Kevin McAuley has created some magical movement over the last ten years as he’s moved through the various genres which litter the British electronic landscape like sentient machines. He’s now reached that point where we can begin to think of him as a sort of elder statesman of the scene, and its entirely fitting he’s now delivered the record of his career so far with In Drum Play, an album that takes in everything that is good about Brit electronica while moulding it to Pangaea’s singular vision. Less obviously experimental than some of the other records on this list, it goes about its business with a fearsome dedication to its own sound and conjures up some of the sleekest, hardest funk around and colouring everything with the grainy light of daybreak raves.

Microlith – Dance With Me (CPU)

I’ll be up front about this: I didn’t go for Dance With Me when I first heard it. It seemed too wistful, too prone to a type of early 80’s synthiness that leaves me cold. The problem is that I am an idiot and I slowly found myself returning to it after I fell in love with the gorgeously wide-eyed title track. It is, in fact, a beautifully downbeat collection of playful, lazy and smiling grace which has made the clouds its playground. This is electro coupling with IDM to create something which represents the best of both. Anyone still sneering about electro’s abstract nature should buy this now and bask in its resolutely organic glow, and marvel at the way it creates grooves out of gossamer mists.

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Quick Words On A Whole Big Mess Of Records.

I’ve got this stack of records I haven’t really got around to reviewing yet because it’s winter and I’m tired and in a mood. It’s a pretty big stack though, and looking at it is beginning to make me feel guilty. As a record junkie I keep buying more of them…and more, and more. There comes a point, usually when your knocking the damn things around every time you move your chair, or your chair is in fact a bunch of records, that you begin to wish you could have found a healthier obsession. Stamps would be good. They don’t take up much space or melt when you leave them near a radiator. Nice and quiet, stamps. Lovely things. Anyway, in a slight change to what I normally do I’m just going to sling through some of these and see what happens.

Albums first. I’ve laid off buying LPs a bit this year as I rarely give them the time the cost deserves, but I recently picked up Pangaea’s In Drum Play (Hessle Audio), and I’m glad I did because its pretty bloody good. I sometimes fear techno records from the gang who kicked across from dubstep and bass into techno because the techno sometimes feels a wee bit flat and by-the-numbers. Not that this is an issue here as Kevin McAuley digs deep into his bassy bag of tricks to furnish everything with a gleefully grubby sheen. While occasional tunes such as Rotor Soap are fine enough in a relatively conventional way, the album comes alive on the weaving experimentalism of DNA, More Is More To Burn’s oddball skank and the furious, constantly morphing, breakbeat sharpened brilliance of One By One. An excellent example of where modern British Electronica is going. Comes with a digi code as well, which is always, always welcome.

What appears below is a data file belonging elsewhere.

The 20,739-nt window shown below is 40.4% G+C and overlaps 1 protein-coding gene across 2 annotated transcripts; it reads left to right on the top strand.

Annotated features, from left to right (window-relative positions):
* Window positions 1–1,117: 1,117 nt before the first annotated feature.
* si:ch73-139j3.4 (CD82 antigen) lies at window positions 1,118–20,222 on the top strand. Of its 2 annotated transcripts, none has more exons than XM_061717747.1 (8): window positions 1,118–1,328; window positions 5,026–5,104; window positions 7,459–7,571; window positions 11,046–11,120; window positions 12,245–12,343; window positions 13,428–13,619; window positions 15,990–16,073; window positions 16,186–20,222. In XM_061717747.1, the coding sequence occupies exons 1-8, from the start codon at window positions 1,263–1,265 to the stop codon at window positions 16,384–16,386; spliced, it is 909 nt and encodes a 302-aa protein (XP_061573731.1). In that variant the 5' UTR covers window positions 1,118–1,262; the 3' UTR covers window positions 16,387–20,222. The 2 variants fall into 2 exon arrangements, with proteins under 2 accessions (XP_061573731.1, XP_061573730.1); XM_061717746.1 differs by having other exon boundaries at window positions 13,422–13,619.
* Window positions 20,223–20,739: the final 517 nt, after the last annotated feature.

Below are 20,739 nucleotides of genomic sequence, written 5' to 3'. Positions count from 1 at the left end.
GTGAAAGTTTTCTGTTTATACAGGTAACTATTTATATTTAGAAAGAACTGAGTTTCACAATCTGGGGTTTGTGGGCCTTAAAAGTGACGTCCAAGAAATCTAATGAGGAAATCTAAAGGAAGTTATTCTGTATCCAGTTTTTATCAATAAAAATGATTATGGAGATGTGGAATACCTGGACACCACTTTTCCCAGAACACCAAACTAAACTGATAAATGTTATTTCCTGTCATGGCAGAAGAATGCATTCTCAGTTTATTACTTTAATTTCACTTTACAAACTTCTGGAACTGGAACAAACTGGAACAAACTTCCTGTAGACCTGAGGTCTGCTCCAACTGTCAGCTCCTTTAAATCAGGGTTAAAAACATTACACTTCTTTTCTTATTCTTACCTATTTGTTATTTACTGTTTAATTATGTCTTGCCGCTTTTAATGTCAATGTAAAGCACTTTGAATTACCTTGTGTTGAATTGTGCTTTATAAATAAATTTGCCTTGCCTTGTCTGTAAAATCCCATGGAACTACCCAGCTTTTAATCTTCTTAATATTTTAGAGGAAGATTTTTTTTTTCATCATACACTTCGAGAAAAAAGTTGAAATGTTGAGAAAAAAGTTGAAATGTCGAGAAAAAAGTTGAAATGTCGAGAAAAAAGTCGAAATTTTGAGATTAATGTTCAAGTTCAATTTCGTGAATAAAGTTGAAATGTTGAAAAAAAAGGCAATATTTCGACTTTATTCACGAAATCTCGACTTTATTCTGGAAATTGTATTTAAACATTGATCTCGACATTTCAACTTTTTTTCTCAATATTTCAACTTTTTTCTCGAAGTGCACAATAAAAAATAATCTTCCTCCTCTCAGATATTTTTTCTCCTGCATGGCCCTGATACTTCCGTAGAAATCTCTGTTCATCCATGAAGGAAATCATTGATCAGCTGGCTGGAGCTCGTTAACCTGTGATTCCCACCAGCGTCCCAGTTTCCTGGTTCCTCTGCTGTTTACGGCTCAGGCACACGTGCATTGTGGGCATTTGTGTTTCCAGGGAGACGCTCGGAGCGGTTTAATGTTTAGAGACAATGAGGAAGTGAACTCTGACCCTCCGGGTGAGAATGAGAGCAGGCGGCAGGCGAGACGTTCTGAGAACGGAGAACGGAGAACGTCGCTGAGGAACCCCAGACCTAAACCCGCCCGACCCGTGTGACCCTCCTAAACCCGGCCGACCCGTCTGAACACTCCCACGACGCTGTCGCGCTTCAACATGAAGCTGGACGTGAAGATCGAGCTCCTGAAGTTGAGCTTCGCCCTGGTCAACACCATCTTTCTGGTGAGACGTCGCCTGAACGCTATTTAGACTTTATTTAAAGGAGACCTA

My second album purchase was Convextion’s 2845 (A.R.T.Less). Yeah, I know, even your mum was going on about it. Part of the hype was no doubt down to the fact that finding a copy was harder than winning the lottery. Eventually I got my dirty hands on one, which was great and all, but if you didn’t it looks like a wee repress is coming at the start of next month (if they aren’t already in the usual stores right now). Is it worth the trouble of landing a copy though? Well, yeah mostly. While it maybe doesn’t quite live up to the hype which emanated from all quarters, it’s a lovely slab of deep space techno which pushes its more drifting, cosmic tendencies into a slightly more muscular framework than you would perhaps expect and actually comes out sounding far less ethereal than some of Convextion’s stuff under his E.R.P alter ego. There are moments here and there (such as on Distant Transmission, for instance, or Saline Moon) where the influence of classic Detroit’s take on similar themes is as inescapable as the gravity of a neutron star, but that’s hardly a failing. Best album cover of the year too; if that isn’t a Cobra Mk3 from Elite I’m a Martian. Also comes with a (slightly more convoluted) DL code, and the digi is available from Bandcamp if that’s your laudable thing.

As for 12″s, there have been more than I would like to admit. A bunch of them are reissues of older electro stuff so we’ll just skip them for the time being and see what else there is. Zeta Reticula’s EP 5 got a buy largely because it’s on Billy Nasty’s brilliant Electrix label. Zeta Reticula is, of course, the more dub techno/electro-y alter ego of Slovenian DJ and producer Umek who, I find, usually elicits some sort of reaction from people. You either love his stuff or loathe it. This EP brings out a bit of both feelings in me. Side A is pretty good; a pair of pummelling electro tunes bordering on techno-bass, both of which howl out at the sort of velocities that’ll give you a nose bleed. The B side reverts to slower, dubby 4/4 tracks which are both weirdly clean sounding, lacking enough fogginess to cover up the fact that not very much is happening in a not very interesting way. But then, I’m not a dub fan so they might be brilliant. Worth it for the electro stuff, though. Puts me in mind of some of the stuff The Advent’s done for the same label.